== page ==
The printouts from the Xerox Phaser 3425 often topped the comparison chart, and this printer was often used as a reference point for clarity-thanks to the fine 1200 x 1200 dpi resolution. It is not easy to compare printers on the basis of the black and white copies they produce from colour graphs and images: the printer that produces the best resemblance tops the chart. In our tests-including the other mono lasers-the Xerox Phaser 3425 led the rest, and it narrowly tipped the Brother HL-6050DN in the overall performance segment. Printing the 36.9 MB PDF document took quite some time even on the Xerox Phaser 3425, but it was faster than on the Brother HL-6050DN.

The running costs for a printer matter more than the initial printer cost. This is where the duty cycle of the toner comes in.
To sum it up, the Xerox Phaser 3425 is a very good printer, but it's expensive as running costs go.

Cost of printer : Rs 32,250
Cost of toner : Rs 9,000
Duty cycle of toner : 10,000 pages (A4) at 5% coverage
Rating : 4/5

The Driver Interface

The Canon LBP5200 has an interactive driver that shows the progress and status of a print job. The interface is user-friendly as well. This only somewhat makes up for the absence of the LCD.

This part of the test was a one-sided affair. Here, we tested the printers for speed and quality. Speed was assigned lesser weightage than quality. Brother needs to do something about its drivers! The Brother HL-2700 CN did not perform as badly as the HL-6050DN, but the fact is that it did take a lot of time to transfer our 36.9 MB PDF document: other printers in the test did it on an average of less than thirty seconds.

Epson's AL-C1100 flabbergasted us with its clarity and precision in the photo printing test. And, it also clocked lesser time than its competitor. The Brother HL-2700CN's colour reproduction of a photo fell short of our expectation; and so it was nowhere near the quality delivered by the Epson AL-C1100.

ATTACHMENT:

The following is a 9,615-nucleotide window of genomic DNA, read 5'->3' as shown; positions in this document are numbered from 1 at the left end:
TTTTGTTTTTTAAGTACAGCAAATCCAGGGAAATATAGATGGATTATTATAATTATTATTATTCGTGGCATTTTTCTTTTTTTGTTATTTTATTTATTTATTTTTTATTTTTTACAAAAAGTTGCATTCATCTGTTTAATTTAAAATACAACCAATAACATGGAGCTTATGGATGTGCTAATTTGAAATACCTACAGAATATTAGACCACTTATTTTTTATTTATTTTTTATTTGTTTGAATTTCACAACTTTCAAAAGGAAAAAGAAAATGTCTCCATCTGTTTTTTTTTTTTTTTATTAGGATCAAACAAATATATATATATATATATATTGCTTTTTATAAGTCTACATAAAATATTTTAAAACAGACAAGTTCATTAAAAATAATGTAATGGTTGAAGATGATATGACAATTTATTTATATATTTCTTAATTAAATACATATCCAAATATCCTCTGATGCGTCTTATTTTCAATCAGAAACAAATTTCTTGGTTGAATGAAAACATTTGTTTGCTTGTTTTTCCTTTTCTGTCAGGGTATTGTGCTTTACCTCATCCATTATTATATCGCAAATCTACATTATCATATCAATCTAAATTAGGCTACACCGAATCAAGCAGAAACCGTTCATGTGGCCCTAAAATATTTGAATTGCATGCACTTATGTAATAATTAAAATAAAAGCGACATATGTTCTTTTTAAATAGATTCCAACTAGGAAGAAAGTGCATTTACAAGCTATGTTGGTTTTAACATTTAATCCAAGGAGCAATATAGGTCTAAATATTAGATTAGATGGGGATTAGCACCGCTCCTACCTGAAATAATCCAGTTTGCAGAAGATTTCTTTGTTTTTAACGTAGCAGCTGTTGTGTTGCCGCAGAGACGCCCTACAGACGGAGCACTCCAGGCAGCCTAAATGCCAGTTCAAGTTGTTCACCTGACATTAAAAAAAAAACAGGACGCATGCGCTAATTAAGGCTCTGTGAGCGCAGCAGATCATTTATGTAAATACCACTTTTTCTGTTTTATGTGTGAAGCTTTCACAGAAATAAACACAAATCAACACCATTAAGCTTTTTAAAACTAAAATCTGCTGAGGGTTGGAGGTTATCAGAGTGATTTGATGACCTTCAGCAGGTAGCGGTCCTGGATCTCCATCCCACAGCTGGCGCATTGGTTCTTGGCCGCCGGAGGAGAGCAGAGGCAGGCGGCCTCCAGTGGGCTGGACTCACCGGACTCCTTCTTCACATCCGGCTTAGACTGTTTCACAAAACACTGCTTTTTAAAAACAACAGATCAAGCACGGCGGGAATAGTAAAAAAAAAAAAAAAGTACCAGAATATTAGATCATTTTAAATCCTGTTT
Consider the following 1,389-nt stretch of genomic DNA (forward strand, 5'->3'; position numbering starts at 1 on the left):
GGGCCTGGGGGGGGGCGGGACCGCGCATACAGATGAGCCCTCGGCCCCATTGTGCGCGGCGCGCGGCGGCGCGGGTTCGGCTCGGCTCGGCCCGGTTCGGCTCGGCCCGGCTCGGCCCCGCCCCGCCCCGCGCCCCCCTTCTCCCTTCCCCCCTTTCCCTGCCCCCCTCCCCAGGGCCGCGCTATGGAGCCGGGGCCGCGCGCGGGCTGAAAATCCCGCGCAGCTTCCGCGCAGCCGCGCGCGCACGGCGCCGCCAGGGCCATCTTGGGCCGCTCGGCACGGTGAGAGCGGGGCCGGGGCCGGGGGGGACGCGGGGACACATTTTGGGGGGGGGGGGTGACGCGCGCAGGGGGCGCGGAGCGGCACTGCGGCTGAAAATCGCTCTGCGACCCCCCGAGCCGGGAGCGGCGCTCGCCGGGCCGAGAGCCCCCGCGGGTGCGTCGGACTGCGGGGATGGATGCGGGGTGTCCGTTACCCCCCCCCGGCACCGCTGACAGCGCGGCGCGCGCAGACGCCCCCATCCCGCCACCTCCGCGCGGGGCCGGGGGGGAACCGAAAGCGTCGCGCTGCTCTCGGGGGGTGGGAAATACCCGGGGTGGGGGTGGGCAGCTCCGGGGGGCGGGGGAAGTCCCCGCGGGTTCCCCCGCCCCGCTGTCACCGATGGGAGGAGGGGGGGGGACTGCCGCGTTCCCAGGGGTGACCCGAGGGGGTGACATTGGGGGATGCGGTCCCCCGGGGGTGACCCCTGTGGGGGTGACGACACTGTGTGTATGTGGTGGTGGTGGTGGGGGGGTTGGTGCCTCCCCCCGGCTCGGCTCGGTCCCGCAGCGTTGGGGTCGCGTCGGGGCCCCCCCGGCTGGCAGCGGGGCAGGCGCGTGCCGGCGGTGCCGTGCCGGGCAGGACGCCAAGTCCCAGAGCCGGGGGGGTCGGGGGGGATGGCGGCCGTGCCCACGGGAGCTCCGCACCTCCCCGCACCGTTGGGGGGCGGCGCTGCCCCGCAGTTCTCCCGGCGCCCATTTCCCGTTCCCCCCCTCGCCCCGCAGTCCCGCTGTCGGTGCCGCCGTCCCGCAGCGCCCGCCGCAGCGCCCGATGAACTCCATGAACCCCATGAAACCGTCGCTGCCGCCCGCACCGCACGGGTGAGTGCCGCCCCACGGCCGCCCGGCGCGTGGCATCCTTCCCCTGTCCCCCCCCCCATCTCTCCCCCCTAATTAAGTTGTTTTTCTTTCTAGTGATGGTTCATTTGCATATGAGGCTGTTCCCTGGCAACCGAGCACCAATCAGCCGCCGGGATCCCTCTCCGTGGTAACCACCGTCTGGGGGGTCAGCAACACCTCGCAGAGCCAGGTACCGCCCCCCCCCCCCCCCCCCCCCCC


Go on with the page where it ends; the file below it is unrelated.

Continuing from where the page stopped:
The Canon LBP5200 managed to give some competition, but didn't really match up to the Epson AL-C110-which is undoubtedly the top performer, particularly in the quality comparison.

The Verdict
It was not hard to judge our winner. With an output nearly as good as the actual image on the screen, the AL-C1100 from Epson cannot be denied top spot on the podium. It did not lack in the features department, and isn't too expensive either. There was a tussle between Canon LBP5200 and Brother HL-2700CN; the latter set itself apart in the features and price departments, but the former was much better when it came to performance-both in terms of speed and quality.

The Canon LBP5200 lacked in the features department; whereas Brother HL-2700 CN had most features we were looking for. Every buyer must consider the cost of toner-both colour and black when buying a printer because people tend to forget that there are three colour toner and one black toner in a colour laser printer.

A Parting Word
Laser printers are definitely a cheaper alternative to inkjets when you're talking about bulk printing and speeds, but the initial investment is high. Another concern is size: most laser printers are massive, particularly colour lasers. Although the size may not be as important as the features and performance, it does matter if your office is small and space is at a premium.

We might see developments in this area, and laser printers might get smaller. They'll certainly get cheaper, of course, and we hope to bring you a more wide-ranging comparison next time round.

Team DigitTeam Digit